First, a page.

City, FEMA are finally on same page; limb piles should begin to disappear

Tuesday, February 24, 2009
Using a new chipper the City of Berryville obtained through a lease/purchase agreement, city workers Keith Adams, Steve Sattler and Shane Frazier removed and chipped limbs that were laid out along a Campbell Street sidewalk. City crews will continue to remove limbs, but their work will be limited to street and sidewalk obstructions. An Alabama firm has been hired to chip and haul the limbs, and will be hiring local people to help with the job. A schedule for limb pickup will be released soon, and will likely include three passes down each street. Anna Mathews / Carroll County News

BERRYVILLE -- Those mountainous piles of limbs stacked throughout Berryville will soon be a thing of the past once a federally-approved pickup program gets underway.

At a special city council meeting Monday morning, Mayor Tim McKinney announced that federal officials had called to say he was right, and he should accept the low bid from an Alabama firm that quoted $24 per cubic yard for limbs chipped and delivered to a city site.

Once the contract is signed and local workers are hired to help with the job, along with retired National Guardsmen who will be employed as temporary monitors, limbs should begin disappearing from view.

McKinney said he'll release a pickup schedule as soon as it's available, which will likely include three passes down each street "to give people time to get their limbs to the curb."

He encouraged everyone to continue to help each other with the task, especially lending a hand to the elderly or disabled who can't do it themselves.

He said city crews will continue to remove any limbs that are obstructing streets or sidewalks by utilizing a chipper that was obtained through a lease/purchase agreement.

Monday's council action came after McKinney and Federal Emergency Management (FEMA) officials came to an agreement after wrangling about reimbursement procedure for some time.

Federal reimbursement guidelines call for a maximum payment of $10 per cubic yard for loose limbs -- not "chipped and delivered," as the job was bid out.

Those same guidelines said grinding or chipping reduces the volume by 75 percent, which, according to McKinney, meant the $24 per cubic yard quote for chipping, once reduced by 75 percent, would figure out to $6 per cubic yard -- well below the $10 federal guideline.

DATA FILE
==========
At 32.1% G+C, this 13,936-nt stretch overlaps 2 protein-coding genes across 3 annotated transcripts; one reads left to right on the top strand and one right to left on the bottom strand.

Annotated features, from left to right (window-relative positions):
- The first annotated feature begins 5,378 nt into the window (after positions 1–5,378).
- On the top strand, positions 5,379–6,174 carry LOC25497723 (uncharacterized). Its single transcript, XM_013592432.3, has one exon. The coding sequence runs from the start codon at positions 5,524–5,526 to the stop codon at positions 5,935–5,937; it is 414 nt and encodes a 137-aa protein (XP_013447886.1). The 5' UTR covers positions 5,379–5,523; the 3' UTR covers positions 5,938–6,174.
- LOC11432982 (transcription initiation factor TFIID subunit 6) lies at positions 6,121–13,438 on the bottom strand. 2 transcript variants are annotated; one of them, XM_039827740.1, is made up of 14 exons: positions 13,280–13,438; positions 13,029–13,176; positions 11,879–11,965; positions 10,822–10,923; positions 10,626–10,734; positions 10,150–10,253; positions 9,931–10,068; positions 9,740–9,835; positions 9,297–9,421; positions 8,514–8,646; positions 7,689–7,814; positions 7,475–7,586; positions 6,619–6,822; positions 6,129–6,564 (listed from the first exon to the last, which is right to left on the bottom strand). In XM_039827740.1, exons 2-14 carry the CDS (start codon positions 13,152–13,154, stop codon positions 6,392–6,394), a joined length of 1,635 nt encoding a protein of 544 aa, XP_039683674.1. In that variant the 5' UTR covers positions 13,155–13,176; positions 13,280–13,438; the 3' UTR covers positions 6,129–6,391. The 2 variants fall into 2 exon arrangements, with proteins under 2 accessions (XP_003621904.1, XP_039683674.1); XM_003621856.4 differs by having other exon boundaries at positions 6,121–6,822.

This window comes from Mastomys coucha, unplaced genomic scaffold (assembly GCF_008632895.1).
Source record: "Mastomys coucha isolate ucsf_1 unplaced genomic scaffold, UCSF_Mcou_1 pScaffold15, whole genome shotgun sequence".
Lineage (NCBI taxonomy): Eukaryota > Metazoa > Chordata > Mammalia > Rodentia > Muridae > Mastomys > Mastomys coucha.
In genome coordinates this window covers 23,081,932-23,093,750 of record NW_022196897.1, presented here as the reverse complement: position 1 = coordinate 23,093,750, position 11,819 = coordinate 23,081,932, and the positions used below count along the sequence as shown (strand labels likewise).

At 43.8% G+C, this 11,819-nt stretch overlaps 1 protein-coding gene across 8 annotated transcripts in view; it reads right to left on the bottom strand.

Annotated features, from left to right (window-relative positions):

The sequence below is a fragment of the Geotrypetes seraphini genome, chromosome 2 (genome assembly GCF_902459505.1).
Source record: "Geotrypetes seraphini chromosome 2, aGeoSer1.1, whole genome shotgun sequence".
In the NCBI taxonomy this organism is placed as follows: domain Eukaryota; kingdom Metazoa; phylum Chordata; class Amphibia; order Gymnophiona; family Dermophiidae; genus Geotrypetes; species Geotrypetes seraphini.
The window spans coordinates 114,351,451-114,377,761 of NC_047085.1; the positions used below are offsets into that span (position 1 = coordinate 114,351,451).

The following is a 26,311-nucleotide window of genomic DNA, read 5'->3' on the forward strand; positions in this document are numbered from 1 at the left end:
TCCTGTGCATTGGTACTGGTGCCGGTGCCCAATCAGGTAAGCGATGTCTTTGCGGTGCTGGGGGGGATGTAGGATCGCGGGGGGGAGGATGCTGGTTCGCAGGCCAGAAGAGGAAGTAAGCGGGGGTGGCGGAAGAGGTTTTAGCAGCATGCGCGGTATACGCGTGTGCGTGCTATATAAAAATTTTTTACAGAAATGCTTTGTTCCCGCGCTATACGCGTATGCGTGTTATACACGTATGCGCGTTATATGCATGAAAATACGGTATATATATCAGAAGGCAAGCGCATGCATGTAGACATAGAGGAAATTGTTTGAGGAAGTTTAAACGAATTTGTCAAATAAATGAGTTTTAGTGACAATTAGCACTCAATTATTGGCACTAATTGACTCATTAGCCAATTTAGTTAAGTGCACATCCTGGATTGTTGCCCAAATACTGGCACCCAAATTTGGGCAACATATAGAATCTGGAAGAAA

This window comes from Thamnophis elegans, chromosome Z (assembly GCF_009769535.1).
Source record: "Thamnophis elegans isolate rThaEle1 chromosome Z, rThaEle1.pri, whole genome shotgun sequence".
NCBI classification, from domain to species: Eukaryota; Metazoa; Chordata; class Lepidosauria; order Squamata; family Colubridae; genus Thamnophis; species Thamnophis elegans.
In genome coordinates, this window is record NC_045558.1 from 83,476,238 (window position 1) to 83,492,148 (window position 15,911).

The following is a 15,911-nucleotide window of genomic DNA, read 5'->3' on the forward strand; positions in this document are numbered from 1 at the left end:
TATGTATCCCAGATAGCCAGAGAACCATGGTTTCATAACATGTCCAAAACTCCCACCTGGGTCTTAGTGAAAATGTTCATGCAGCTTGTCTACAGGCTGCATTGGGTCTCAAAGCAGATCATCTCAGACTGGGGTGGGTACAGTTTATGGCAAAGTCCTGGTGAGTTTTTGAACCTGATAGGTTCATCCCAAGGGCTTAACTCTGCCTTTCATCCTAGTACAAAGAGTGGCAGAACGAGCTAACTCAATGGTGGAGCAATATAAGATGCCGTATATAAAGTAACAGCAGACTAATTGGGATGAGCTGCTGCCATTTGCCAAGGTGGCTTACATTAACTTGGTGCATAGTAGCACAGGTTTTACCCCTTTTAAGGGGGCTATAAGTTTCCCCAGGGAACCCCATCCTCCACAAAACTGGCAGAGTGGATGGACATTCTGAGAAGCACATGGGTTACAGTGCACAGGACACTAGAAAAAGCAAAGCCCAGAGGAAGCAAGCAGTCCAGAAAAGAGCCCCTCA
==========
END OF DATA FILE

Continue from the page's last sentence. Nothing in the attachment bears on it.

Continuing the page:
Monday's special meeting was originally scheduled to accept an amended bid from the Alabama firm to meet FEMA's way of thinking, although it would have carried a slightly higher price tag.

Instead, McKinney was happy to announce, "I got word from FEMA this morning. They said I was right."

McKinney said they agreed with his reduction-factor-by-chipping mentality, and told him to accept the bid, which was now considered "a very good price."

As a result of FEMA's ruling, the council approved the original bid from International Equipment Distributors (IED) of Alabama, which was one of nine firms bidding the job. Bid prices ranged from IED's low $24 to $108 from a Missouri firm.

McKinney said IED wants to hire local labors and CDL drivers to help with the work. More information on that will be available soon, he said.

He also noted that IED might set up headquarters in the yellow "Thomas" house, located in Thomas Memorial Park, near Stubbs Grocery.

In addition to employment opportunities for local laborers and drivers, the city will be hiring temporary monitors, as required by FEMA.

Six or more retired National Guardsmen will fill those slots, those who live in the area and who are already trained as monitors, said McKinney. Besides working in the field, they will help out at City Hall as well.

McKinney thanked the council and the public for their patience in this matter.

"This is only the beginning," cautioned Alderman Cindy George who has attended FEMA meetings. "We still have a long ways to go."

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